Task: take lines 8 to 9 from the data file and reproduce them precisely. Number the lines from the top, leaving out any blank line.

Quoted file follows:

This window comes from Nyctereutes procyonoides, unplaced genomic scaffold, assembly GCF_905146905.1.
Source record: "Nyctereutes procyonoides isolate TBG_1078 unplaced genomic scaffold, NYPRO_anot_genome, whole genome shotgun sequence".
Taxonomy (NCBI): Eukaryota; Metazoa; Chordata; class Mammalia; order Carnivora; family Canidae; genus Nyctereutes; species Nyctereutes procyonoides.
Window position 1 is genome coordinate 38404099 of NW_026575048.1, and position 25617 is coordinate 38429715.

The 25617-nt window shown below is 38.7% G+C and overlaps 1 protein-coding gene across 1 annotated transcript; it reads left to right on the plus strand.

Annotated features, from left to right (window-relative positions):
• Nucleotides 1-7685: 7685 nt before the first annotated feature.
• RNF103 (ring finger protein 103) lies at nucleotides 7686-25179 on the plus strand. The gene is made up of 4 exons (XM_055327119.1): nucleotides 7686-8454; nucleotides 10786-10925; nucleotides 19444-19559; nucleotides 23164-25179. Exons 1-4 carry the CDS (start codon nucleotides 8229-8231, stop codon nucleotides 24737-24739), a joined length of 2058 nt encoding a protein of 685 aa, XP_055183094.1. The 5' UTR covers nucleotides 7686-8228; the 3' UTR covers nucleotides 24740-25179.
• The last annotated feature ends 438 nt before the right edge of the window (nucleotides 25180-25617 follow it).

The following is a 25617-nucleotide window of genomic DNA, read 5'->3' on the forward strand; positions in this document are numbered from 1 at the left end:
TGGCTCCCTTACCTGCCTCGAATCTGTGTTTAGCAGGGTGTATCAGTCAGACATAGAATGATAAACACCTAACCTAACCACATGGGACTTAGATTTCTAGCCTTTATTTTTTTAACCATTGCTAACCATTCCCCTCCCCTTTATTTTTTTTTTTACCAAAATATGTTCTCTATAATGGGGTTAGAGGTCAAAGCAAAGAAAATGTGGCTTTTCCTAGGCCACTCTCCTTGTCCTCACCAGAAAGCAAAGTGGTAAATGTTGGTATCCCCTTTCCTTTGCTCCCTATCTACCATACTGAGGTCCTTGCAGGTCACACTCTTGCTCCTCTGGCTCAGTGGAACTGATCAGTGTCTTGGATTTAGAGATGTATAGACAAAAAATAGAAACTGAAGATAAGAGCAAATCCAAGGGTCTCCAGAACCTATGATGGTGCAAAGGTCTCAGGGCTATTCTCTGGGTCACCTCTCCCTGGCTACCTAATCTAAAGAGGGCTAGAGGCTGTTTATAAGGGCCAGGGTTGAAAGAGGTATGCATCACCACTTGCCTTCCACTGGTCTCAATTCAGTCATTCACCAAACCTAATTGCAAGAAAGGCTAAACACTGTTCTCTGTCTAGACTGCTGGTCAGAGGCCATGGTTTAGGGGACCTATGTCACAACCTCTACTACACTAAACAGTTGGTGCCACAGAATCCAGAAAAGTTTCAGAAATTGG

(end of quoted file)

• RNF103 (ring finger protein 103) lies at nucleotides 7686-25179 on the plus strand. The gene is made up of 4 exons (XM_055327119.1): nucleotides 7686-8454; nucleotides 10786-10925; nucleotides 19444-19559; nucleotides 23164-25179. Exons 1-4 carry the CDS (start codon nucleotides 8229-8231, stop codon nucleotides 24737-24739), a joined length of 2058 nt encoding a protein of 685 aa, XP_055183094.1. The 5' UTR covers nucleotides 7686-8228; the 3' UTR covers nucleotides 24740-25179.
• The last annotated feature ends 438 nt before the right edge of the window (nucleotides 25180-25617 follow it).